A lot of times people ask about the engagement ring that is generally accepted as the one Laura received from Almanzo as pictured in the 1885 Montgomery Ward Catalog. It’s given a list price of $1.40, I decided to see just how much that was. Many people don’t understand or haven’t thought about how much the value of money changes over time. It’s a bit like trying to measure something using a measuring tape made of elastic that stretches or shrinks, so to get the best idea possible I consulted my favorite money calculator which gives a range of how you can interpret the changing purchasing power of money. I’ve included their answers for all the ways you calculate the value of money over time and then sum up down below. Basically the ways depend on comparing what that initial amount of money could have gotten you in the year you start, in this case 1884. Then you convert back to how much money it would take to get the same amount of the thing today. However, not all prices raise or fall the same and few products are exactly the same over time so you have to make allowances and you can come up with different answers. Also, there is a time lag do the time necessary to collect data and enter it into the system, so today we’ll be comparing the value of $1.40 between 1884 and 2011.
In 2011, the relative value of $1.40 from 1884 ranges from $30.90 to $1,790.00 depending on the system used.
A simple Purchasing Power Calculator would say the relative value is $33.10. This answer is obtained by multiplying $1.40 by the percentage increase in the CPI from 1884 to 2011. This is the most common measure and if you use a different online system to calculate the difference this is the system they most likely use although the numbers might not come out exactly the same due to weighting and rounding.
This may not be the best answer.
The best measure of the relative value over time depends on if you are interested in comparing the cost or value of a Commodity , Income or Wealth , or a Project . For more discussion on how to pick the best measure, read the essay “Explaining the Measures of Worth.”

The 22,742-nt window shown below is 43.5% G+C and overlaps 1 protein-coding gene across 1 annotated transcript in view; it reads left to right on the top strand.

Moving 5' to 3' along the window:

If you want to compare the value of a $1.40 Commodity in 1884 there are three choices. In 2011 the relative:
- real price of that commodity is $33.10
- labor value of that commodity is $183.00(using the unskilled wage) or $324.00(using production worker compensation)
- income value of that commodity is $321.00
If you want to compare the value of a $1.40 Income or Wealth , in 1884 there are three choices. In 2011 the relative:
- historic standard of living value of that income or wealth is $33.10
- economic status value of that income or wealth is $321.00
- economic power value of that income or wealth is $1,790.00
If you want to compare the value of a $1.40 Project in 1884 there are four choices. In 2011 the relative:
- historic opportunity cost of that project is $30.90
- labor cost of that project is $183.00(using the unskilled wage) or
- $324.00(using production worker compensation)
- economy cost of that project is $1,790.00
So, using the most basic calculations, it’s as if the ring cost $33.10 and using the labor cost (which is the one Father Wilder uses to explain the value of 50 cents to Almanzo when he asks for a lemonade) it would be closer to $183.00, so maybe it wasn’t that bad a ring after all.
For more on the ring, check out Jonni Craven’s quest for the ring and the replica (out of much nicer materials than the original one was) that’s available to purchase from the Laura Ingalls Wilder museum in Walnut Grove.
UPDATE: I realized I should have linked to the ring in the Walnut Grove Museum giftshop as well. Find it here. Then scroll down.
Sarah S. Uthoff blogs at TrundleBed Tales; look for her on Facebook, Twitter , YouTube, Blog Talk Radio, Google+, LinkedIn, and Academia.edu Laura Ingalls Wilder Legacy and Research Association, Acting President